So, all systems within a service provider must come together to create a great experience. The operations engineer needs tools that allow delivering services in digital time. The networks need to feed relevant information to the customer experience layer. The silos created in departments prevent service providers from getting a holistic view of what’s happening with their customers and what’s the next best action to take.  They can’t wait until analysis is pieced together and the digital time window has closed. Nor should they have to.

At Nokia, we can connect the experience, operations, and network and take a broader look at what’s happening. This is something not every company can do. Our position is - the network matters, telecom domain knowledge matters, advanced intelligence matters, and extreme automation is necessary. And the real value is connecting them to drive better outcomes.

How will 5G impact digital time?

There’s an ongoing, digitalisation-driven value alignment for industry verticals from hyper speed consumer services, to hyper-segmented business services, and to IoT and industrial applications with unique connectivity, security, computing and data management requirements. As a technology, 5G represents the pinnacle of current telecommunications infrastructure thinking, and provides a set of concepts, technologies and network or application functions that could offer unrivalled levels of on-demand service personalisation needed in this new reality.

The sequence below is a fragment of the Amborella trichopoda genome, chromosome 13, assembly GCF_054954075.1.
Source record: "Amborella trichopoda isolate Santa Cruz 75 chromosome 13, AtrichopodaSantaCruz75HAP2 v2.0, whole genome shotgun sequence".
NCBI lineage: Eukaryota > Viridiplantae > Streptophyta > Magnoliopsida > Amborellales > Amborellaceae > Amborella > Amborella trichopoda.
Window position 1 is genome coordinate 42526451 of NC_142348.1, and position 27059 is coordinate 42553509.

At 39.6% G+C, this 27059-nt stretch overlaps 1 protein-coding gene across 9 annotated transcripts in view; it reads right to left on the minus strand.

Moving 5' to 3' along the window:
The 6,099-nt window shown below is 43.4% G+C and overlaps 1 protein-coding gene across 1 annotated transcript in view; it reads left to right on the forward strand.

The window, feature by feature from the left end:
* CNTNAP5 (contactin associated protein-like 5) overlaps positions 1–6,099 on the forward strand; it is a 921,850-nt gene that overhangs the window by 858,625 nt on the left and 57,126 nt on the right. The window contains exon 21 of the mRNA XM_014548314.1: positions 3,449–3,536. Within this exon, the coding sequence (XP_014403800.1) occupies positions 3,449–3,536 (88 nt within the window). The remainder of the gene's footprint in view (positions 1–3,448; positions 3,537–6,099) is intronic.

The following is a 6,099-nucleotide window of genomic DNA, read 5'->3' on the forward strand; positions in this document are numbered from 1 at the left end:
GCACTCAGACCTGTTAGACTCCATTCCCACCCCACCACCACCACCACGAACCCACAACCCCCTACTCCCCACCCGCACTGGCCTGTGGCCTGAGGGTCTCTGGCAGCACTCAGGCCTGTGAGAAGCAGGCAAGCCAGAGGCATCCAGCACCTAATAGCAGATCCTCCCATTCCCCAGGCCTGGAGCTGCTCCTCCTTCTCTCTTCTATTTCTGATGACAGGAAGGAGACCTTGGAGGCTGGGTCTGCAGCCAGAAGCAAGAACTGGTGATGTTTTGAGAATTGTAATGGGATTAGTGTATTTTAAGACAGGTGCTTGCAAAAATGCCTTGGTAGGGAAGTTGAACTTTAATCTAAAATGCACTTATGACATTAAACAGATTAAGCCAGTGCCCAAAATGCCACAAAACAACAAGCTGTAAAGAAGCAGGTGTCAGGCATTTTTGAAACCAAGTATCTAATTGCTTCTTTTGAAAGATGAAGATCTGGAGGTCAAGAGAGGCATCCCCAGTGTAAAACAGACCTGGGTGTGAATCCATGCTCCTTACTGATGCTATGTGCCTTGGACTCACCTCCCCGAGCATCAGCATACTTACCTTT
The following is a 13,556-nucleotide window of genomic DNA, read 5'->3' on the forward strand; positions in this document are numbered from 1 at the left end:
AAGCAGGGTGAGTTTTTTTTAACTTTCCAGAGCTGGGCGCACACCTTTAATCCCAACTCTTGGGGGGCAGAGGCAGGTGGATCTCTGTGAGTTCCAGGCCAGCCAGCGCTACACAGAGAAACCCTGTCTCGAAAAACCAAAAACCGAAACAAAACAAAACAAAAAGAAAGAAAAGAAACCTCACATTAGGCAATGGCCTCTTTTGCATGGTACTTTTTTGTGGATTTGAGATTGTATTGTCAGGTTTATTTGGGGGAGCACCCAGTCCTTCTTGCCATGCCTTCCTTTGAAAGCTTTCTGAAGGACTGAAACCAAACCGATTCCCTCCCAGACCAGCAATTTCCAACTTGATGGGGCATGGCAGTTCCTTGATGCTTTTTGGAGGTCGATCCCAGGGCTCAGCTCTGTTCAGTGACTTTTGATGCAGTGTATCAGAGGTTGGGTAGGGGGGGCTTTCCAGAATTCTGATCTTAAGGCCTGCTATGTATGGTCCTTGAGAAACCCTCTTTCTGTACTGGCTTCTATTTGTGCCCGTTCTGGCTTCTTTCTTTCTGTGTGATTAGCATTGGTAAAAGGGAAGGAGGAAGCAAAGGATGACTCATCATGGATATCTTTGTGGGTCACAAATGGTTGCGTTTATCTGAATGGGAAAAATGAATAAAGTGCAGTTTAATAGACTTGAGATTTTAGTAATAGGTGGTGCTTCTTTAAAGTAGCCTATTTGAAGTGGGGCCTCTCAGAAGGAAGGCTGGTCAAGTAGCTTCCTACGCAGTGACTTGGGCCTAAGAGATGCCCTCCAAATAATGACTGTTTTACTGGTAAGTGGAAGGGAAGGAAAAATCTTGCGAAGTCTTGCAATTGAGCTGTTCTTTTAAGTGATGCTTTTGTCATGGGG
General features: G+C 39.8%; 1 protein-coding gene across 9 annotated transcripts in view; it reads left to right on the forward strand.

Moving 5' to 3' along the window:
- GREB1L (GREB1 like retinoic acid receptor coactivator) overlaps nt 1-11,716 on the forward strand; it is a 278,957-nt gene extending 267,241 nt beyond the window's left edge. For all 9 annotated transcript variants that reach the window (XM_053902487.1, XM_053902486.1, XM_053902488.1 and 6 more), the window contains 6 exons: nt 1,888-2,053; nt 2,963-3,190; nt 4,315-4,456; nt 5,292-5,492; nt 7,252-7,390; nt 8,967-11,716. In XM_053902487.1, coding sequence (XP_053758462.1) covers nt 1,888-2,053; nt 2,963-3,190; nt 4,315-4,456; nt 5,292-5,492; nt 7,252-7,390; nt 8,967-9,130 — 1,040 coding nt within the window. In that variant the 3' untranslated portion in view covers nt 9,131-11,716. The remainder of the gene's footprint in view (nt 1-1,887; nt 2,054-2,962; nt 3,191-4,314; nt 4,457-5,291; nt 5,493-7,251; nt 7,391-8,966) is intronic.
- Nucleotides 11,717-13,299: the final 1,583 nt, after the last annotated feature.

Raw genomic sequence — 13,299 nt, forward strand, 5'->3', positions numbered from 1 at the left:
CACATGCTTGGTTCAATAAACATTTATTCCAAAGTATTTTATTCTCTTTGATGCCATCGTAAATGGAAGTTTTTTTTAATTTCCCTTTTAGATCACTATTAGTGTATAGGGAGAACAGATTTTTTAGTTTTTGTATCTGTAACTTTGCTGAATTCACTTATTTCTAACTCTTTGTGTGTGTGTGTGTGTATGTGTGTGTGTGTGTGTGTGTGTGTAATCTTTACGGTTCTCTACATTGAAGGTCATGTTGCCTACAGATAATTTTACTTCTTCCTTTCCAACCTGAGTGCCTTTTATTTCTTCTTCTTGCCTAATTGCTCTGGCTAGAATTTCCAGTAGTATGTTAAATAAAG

By properly harnessing 5G technologies and applications, future telcos as digital service providers would be able to meet the demand for new services and unlock new revenue streams. However, the 5G era requires a shift in business and operations models.

Consequently, the 5G era should mean transforming - both technically and commercially - into offering 5G as a digital value platform for an innovation ecosystem, which will define services and the respective needs by itself and not necessarily dictated by the telco.